Both an interpretation of her own youth and a spin on Hans Christian Andersen’s classic fairy tale The Little Mermaid, Agnieszka Smoczyska’s fantasy/horror/musical with vampiric mermaids is as vivid in ideas as it is in color. The coming-of-age story follows two sisters, Gold and Silver, as they settle on land, become popular nightclub singers, and struggle through some serious issues – one her bloodlust and the other her desire for human love – to the beat of an ’80s New Wave soundtrack. If you can’t make it out Friday, The Lure screens a second time on June 9.

Two new world premieres headline the conclusion of Metdance's 21st season, Sizzling Summer Dance.EXPAND
Two new world premieres headline the conclusion of Metdance's 21st season, Sizzling Summer Dance.
Photo by Ben Doyle, Courtesy of METdance

Sizzling Summer Dance
Miller Outdoor Theatre
8:30 p.m. Friday, free

Metdance brings its 21st season, “United in Dance,” to a close yet again at Miller Outdoor Theatre with Sizzling Summer Dance. This year’s concert features two world premieres; one, from New York-based choreographer Emily Schoen, and the other from Hattie Haggard, recipient of Metdance's 2017 Emerging Choreographer commission. Like the season, the evening will showcase works representing different styles, cultural backgrounds and inspirations to celebrate the diversity of METdance, and will also include a performance from the MET too Youth Company. Though the entertainment is completely free, for a $20 donation (tax-deductible), METdance will reserve seats for you.

David Scanavino's new site-specific work Repeater will be unveiled at Moody Center's Summer Jam on Saturday.EXPAND
David Scanavino's new site-specific work Repeater will be unveiled at Moody Center's Summer Jam on Saturday.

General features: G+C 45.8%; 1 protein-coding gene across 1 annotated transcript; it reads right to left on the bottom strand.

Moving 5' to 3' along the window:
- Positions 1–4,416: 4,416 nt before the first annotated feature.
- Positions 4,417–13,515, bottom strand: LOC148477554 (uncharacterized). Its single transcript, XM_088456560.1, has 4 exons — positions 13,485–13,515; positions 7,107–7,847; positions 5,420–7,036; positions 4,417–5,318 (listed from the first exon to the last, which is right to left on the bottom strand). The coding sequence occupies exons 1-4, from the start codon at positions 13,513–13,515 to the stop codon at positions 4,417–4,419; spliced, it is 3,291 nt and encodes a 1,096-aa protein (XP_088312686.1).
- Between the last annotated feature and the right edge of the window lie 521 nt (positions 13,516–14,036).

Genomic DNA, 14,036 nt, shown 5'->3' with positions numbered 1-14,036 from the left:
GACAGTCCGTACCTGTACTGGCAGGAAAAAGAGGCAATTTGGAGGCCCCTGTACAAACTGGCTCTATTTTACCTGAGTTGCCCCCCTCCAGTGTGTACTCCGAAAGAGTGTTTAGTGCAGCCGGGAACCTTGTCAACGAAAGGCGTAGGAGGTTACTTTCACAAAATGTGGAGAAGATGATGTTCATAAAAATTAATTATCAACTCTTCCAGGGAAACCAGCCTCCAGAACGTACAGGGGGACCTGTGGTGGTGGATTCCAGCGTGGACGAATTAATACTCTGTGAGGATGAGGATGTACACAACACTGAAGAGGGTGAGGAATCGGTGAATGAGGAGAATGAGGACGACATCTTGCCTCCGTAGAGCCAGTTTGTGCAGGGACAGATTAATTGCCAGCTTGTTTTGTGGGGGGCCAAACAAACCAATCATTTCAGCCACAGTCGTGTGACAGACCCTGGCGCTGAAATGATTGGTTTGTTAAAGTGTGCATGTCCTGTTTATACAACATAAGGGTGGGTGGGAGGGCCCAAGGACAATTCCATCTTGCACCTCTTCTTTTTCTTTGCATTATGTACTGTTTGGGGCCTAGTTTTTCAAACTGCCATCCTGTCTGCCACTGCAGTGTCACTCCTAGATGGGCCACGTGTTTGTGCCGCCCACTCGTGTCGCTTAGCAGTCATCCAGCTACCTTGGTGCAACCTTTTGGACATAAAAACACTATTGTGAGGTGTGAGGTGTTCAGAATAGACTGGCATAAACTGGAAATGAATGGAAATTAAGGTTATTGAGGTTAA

David Scanavino

Summer Jam at the Moody
Moody Center for the Arts
12 p.m. Saturday, free

DJ Flash Gordon Parks kicks off a day of family-friendly programming at Rice’s Moody Center for the Arts, where New York-based artist David Scanavino will unveil his new site-specific sculpture Repeater. The immersive, Rubik’s Cube-like maze of multicolored industrial tiles spans the floor and travels up the walls 24 feet high, playfully skewing the shape of the room. Following Scanavino’s presentation, spoken-word artist Outspoken Bean will perform with poets from Meta-Four Houston and Houston V.I.P. Poetry Slam before the Aurora Picture Show takes over the Lois Chiles Studio Theater at 4:30 p.m. to screen a selection from the Punto y Raya (Dot & Line) Festival.

This June [TEA+ART] celebrates the everyday teacup during the Yunomi Tea Bowl Festival.EXPAND
This June [TEA+ART] celebrates the everyday teacup during the Yunomi Tea Bowl Festival.
Courtesy of [TEA+ART]

Yunomi Tea Bowl Festival: A Celebration of Bowls Opening Reception
[TEA+ART]
5 p.m. Saturday, free

Swing by [TEA+ART] during June’s First Saturday Arts Market for the Yunomi Tea Bowl Festival, a juried collection of recently made Japanese teacups. Yunomi is an everyday teacup for daily use, often made of ceramic and taller than it is wide, distinguished by its trimmed or turned foot. PrintHouston will be present at Saturday’s opening reception to display prints dedicated to the bowl, in addition to a scheduled kimono show, ikebana demonstration and matcha cocktails and snacks available until 10 p.m. If you can’t make it for opening night, don’t worry; the exhibit will be on display through June 25.

The theatrical acrobats of Compagnie XY will leap and soar across the Plaza during their show, It's Not Yet Midnight ....EXPAND
The theatrical acrobats of Compagnie XY will leap and soar across the Plaza during their show, It's Not Yet Midnight ....